Tess- google Gooseberry Relish recipe- loads of recipes come up, the first four I read were very similar to the Hulme and Downes one. Problem solved I hope!

  6. Many thanks for your contribution..I will keep looking.

  7. kate (uk)

    I know this sounds bonkers, but the winning jelly at our village show was gooseberry and mint. It was stupendous.Would be lovely with meat of any sort.
    The only gooseberry relish recipe I have come across is in in the penguin Cordon Bleu Book of Jams Preserves and Pickles by Rosemary Hume and Muriel Downes. This is an excellent book by the way, if you can find a second hand one cheap, do so ( the one on amazon is an OUTRAGEOUS price…)…not sure I can post the recipe on here without infringing copyright, otherwise I would! I suggest keeping the Goosegogs in the freezer until you get hold of a sensibly priced copy the book!

  8. I have some beautiful red gooseberries in the freezer at the moment and I am looking for a Gooseberry relish recipe to eat with pate….any suggestions?

  9. Hi all,

    Has anyone ever made jelly using haws?

    I was given the recipe last year and it is a beautifully fragrant jelly and tastes delicious.

    Put 3 lbs. of washed haws and 3 pints of water in a saucepan and simmer for 1 hour. Strain thru muslin and to each pint of juice add 1 lb. of sugar and strained juice of 1 lemon. Boil until setting point is reached, etc etc. Heavenly!! Go on, try it. You know you want to!!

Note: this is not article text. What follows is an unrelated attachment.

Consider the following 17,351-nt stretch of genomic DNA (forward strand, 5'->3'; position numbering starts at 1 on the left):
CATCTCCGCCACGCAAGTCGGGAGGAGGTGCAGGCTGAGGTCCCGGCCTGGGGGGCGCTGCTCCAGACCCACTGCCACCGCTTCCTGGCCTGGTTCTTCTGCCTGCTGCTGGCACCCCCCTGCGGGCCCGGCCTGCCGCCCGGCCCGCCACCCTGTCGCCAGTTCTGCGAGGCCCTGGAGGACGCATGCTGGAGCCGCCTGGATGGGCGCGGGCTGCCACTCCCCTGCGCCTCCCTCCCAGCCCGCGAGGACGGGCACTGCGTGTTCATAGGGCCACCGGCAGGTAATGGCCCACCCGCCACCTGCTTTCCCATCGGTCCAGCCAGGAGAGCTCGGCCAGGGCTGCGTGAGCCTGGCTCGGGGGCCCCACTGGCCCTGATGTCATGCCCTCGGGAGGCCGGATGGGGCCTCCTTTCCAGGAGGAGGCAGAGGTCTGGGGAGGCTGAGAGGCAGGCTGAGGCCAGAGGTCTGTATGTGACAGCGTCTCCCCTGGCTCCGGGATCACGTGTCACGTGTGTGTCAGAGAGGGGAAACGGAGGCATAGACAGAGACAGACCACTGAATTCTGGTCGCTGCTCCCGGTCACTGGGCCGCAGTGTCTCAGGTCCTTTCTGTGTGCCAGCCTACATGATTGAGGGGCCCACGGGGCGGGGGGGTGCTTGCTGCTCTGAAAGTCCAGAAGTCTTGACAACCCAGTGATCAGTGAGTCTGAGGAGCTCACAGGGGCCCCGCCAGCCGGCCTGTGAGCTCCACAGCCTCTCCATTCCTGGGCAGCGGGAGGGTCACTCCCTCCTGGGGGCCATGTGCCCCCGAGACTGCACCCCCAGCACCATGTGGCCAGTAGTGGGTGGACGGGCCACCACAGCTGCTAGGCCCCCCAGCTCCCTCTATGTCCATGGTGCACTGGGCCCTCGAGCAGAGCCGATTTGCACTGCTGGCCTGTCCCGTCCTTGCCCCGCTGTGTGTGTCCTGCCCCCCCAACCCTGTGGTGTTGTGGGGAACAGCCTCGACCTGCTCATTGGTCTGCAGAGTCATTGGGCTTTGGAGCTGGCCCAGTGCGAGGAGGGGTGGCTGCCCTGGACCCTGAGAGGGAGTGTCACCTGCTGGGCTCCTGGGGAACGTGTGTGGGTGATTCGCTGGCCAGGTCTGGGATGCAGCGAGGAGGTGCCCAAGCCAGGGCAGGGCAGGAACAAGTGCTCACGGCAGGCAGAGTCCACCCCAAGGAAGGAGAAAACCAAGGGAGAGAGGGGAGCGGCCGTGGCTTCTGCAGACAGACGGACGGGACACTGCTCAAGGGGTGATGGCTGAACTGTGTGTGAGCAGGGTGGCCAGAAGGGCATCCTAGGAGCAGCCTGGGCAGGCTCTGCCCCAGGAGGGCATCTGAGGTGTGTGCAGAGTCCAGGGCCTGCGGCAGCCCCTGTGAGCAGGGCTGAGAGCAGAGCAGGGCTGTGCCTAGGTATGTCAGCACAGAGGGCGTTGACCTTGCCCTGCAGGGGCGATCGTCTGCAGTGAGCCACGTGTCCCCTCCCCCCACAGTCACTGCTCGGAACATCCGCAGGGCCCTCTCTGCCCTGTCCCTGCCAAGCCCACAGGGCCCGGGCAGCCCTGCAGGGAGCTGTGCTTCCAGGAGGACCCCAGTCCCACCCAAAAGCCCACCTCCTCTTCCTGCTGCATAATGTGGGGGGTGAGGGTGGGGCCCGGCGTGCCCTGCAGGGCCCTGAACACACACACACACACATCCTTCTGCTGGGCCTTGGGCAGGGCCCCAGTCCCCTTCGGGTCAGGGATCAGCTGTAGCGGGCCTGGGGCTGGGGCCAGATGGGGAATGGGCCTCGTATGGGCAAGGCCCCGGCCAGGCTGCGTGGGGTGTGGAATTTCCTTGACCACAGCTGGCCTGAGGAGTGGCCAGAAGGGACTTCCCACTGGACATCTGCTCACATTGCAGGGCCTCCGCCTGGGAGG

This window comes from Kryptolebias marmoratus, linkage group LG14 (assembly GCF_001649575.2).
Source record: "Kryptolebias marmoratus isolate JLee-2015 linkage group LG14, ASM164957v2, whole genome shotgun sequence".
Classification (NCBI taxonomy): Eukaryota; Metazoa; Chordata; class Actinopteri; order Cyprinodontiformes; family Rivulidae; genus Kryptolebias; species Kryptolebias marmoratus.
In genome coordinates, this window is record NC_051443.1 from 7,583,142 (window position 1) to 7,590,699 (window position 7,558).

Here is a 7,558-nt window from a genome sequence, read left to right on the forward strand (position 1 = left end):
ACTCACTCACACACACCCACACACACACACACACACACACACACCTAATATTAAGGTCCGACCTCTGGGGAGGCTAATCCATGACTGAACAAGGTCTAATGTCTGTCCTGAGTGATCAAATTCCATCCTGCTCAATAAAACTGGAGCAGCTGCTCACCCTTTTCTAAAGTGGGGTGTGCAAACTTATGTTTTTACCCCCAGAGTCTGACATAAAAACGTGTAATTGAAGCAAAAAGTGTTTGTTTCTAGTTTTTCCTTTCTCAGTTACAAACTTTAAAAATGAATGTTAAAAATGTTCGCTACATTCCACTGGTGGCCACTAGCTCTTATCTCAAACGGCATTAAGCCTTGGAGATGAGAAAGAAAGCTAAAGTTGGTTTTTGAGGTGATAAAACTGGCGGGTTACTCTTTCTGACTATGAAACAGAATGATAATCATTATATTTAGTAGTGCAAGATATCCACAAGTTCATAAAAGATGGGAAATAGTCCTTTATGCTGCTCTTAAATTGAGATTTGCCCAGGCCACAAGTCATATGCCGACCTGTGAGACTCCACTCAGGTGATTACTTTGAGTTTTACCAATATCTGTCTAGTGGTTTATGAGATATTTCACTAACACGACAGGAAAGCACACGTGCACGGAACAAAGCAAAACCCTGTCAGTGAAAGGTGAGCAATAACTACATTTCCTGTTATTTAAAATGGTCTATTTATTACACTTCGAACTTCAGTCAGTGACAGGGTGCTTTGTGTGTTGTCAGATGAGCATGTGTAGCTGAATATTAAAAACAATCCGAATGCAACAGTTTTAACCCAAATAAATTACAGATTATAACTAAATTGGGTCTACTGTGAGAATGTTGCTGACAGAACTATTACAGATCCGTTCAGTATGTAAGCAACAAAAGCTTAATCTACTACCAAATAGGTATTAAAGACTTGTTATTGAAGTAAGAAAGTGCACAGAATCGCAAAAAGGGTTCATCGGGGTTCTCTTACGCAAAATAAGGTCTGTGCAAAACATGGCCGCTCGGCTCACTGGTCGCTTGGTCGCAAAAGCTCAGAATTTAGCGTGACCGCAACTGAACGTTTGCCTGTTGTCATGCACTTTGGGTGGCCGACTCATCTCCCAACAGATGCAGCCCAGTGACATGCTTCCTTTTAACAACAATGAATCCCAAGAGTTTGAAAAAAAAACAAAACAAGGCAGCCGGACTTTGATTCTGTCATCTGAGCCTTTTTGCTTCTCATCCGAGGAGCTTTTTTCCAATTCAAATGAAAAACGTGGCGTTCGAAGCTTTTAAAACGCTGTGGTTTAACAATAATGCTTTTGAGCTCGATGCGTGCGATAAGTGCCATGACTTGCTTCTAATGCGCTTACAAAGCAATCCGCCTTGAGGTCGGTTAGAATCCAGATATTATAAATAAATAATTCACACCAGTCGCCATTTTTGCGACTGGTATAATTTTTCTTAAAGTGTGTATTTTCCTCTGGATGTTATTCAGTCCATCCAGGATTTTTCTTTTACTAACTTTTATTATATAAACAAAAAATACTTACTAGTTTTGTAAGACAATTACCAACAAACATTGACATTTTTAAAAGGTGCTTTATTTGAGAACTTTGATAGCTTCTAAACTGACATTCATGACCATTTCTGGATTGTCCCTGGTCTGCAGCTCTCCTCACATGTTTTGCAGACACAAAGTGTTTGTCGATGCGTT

10. Dear Paul and Fiona,
    From http://thefoody.com/preserves/rowanjelly.html

    Rowan Jelly
    Makes: 1.4 – 1.8kg (3 – 4lb)

    900g (2lb) Rowan Berry
    900g (2lb) Crab Apples
    1.8lt (3 pints) Water
    Sugar

    Pick over the rowan berries, removing any stalks, wash if necessary, drying well.
    Wash the whole crab apples, removing any bruised parts.
    Place the fruit and just enough water to cover into a heavy bottomed saucepan.
    Bring to the boil and simmer, covered for 20 – 25 minutes, until tender.
    Strain through a jelly bag or muslin cloth, allow about 4 hours for this, do not squeeze as this will cause the jelly to become cloudy.
    Measure the volume of the liquid, add 450g (1lb) of sugar for each pint (600ml) of liquid.
    Place the sugar in an ovenproof bowl and put it in the centre of a pre-heated oven for 10 – 15 minutes.
    Place the juice back into a heavy bottomed saucepan, add the sugar, stirring until fully dissolved.
    Bring to the boil and cook rapidly for 10 – 15 minutes until the setting point is reached.
    Skim the surface if necessary, allow to cool slightly then pot.

    This is the Mrs Beeton recipe, and you can substitute cooking apples for crabs. Actually, all of Mrs Beeton’s preserve recipes seem to be up on the Foody website which is quite useful if you don’t own an ancient copy (which I do). They are invariably reliable in my experience (have just made delicious damson jam from here). I would also highly recommend her Indian Chutney (at http://cookit.e2bn.org/historycookbook/1018-indian-chutney.html) which I made as a way to use up my surplus apples in 2007. I used curry powder instead of the spices and it worked very well.
    Thanks for the muslin bag tip — I don’t know why I didn’t think of it myself!
    Tess